"We know that all things work together for good to them that love God, to them who are the called according to His purpose." (Romans 8:28)

Monday, September 19, 2011

Kentuck Knob, PA

Kentuck Knob was a "red square" point of interest in my atlas and on my route, so I figured I'd go there for a great view of the river valley from atop the mountain. Little did I know...
 that in addition to the view is another Frank Lloyd Wright house, just a few miles from Fallingwater! Well, probably fans of FLW would have known, but I had never heard of it.
In 1953, I.N. Hagan and his wife purchased 80 acres in the mountains above Uniontown, PA, where their families had lived for generations.
 After visiting their friends' home, the Kaufmann's Fallingwater, they telephoned Frank Lloyd Wright and asked if he would design a house for them.
 At 86, and hard at work on the Guggenheim Museum in NY, Wright said he could "shake it out of his sleeve at will," never setting foot on the site, except for a short visit during construction.
 This was one of the last homes completed by Wright. 
 This picture shows skylights over the patio areas.
The light post was also designed by Frank Lloyd Wright.
Current owner, British Lord Peter Palumbo, purchased the property in 1986 and added a large collection of artifacts and post WWII sculpture throughout the wooded setting.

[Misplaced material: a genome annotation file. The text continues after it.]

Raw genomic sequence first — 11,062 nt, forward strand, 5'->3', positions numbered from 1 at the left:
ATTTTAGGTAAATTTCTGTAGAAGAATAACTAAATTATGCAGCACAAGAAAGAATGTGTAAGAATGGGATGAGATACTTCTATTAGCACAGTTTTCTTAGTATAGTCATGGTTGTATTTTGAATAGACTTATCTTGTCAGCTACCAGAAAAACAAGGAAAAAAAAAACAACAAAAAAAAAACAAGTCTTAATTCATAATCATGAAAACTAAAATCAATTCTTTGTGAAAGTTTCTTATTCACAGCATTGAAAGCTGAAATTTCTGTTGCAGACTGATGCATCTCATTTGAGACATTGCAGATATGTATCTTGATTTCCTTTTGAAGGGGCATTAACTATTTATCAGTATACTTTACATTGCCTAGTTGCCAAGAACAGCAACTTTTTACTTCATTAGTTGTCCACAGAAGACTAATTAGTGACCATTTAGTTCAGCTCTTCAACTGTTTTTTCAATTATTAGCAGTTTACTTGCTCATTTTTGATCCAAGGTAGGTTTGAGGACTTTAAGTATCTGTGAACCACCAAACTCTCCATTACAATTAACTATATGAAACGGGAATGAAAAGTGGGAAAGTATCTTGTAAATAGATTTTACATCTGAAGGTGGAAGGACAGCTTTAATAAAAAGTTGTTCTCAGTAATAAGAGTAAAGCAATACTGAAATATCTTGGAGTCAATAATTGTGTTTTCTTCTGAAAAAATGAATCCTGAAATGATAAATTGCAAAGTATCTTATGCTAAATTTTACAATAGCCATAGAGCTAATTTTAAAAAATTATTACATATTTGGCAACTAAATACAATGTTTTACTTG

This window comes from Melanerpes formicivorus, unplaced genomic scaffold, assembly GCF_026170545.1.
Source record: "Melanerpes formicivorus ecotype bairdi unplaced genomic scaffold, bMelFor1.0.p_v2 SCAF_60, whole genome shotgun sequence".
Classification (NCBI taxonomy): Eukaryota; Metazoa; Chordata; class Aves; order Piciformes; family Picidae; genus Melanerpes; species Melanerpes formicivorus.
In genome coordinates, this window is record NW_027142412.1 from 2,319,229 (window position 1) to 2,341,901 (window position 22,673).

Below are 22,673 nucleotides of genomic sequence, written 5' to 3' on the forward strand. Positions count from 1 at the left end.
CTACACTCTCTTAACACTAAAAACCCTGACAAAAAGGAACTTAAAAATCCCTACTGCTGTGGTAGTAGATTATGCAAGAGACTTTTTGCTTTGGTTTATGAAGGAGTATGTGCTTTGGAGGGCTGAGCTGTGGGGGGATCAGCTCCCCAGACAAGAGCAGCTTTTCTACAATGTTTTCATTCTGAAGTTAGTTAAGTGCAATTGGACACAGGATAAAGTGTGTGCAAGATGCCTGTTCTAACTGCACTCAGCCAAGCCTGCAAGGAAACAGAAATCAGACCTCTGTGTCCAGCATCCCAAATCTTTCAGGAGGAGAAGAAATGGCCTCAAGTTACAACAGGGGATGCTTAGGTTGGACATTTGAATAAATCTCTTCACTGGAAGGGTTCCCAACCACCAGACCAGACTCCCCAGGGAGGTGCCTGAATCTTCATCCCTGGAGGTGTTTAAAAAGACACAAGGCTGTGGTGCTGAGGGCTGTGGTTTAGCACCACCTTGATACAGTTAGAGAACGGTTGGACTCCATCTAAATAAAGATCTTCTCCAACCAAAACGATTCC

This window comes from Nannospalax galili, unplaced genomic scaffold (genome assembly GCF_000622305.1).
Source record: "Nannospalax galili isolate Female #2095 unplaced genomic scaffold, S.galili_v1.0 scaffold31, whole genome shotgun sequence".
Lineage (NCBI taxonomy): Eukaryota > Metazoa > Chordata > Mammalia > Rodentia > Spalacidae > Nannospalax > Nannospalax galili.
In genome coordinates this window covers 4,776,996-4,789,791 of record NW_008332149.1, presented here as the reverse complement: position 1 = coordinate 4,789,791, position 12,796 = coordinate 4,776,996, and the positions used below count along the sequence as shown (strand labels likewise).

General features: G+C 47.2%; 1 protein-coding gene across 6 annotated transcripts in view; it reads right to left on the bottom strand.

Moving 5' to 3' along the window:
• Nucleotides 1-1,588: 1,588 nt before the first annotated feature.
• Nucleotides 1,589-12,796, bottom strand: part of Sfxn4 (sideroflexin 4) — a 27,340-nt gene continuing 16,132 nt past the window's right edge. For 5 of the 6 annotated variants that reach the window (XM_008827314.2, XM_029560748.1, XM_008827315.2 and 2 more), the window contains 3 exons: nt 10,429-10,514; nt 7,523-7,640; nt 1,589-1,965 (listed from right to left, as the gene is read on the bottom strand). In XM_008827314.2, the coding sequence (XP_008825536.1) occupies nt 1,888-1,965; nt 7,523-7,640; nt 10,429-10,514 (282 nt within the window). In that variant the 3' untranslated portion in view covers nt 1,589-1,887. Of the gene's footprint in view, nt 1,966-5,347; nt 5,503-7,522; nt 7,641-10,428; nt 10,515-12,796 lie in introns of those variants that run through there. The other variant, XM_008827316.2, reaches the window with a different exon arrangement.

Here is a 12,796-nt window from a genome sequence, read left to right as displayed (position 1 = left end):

British circa 1926 K2 Telephone Kiosk by the Visitor Center. The mushroom-shaped stones are called Staddle Stones.
What the Staddle Stones were used for. For those of us who might be tempted, we are kindly requested to refrain from sitting on them.
There was a pond behind this turtle sculpture.
 This round "room" was built of fieldstone.
 And this floodstone cairn was built of field boulders.
 This is one of two sections of the Berlin Wall on the property.
 Not sure what this wooden sculpture represents, 
but this fungus was creating its own art sculpture under the bottom piece.
Called "The Witch's Hat," this was the uppermost part of a London building, built in 1870. When the building was torn down, this portion was carefully dismantled, parts numbered, and shipped to the US, where it was reassembled.
These are K6 British telephone kiosks, made in 1935.
A british Postal Box, circa 1902.
If you had lived in the early 20th century in Paris, you might have seen one of these on the streets.
It's called a "pissoire."
Just in case you think I'm making this up...
The Red Army
From flower to fan.
A bird house village.
After all that, I didn't get very far driving today. But I did have a short white-knuckled...
 uphill and downhill,
 along the ridge,
 very curvy,
but also very scenic,
ride over the mountains into the panhandle of West Virginia.
 Motorcyclists would love it like the Tail of the Dragon, but don't think I'll recommend it to my RVing friends with big rigs.

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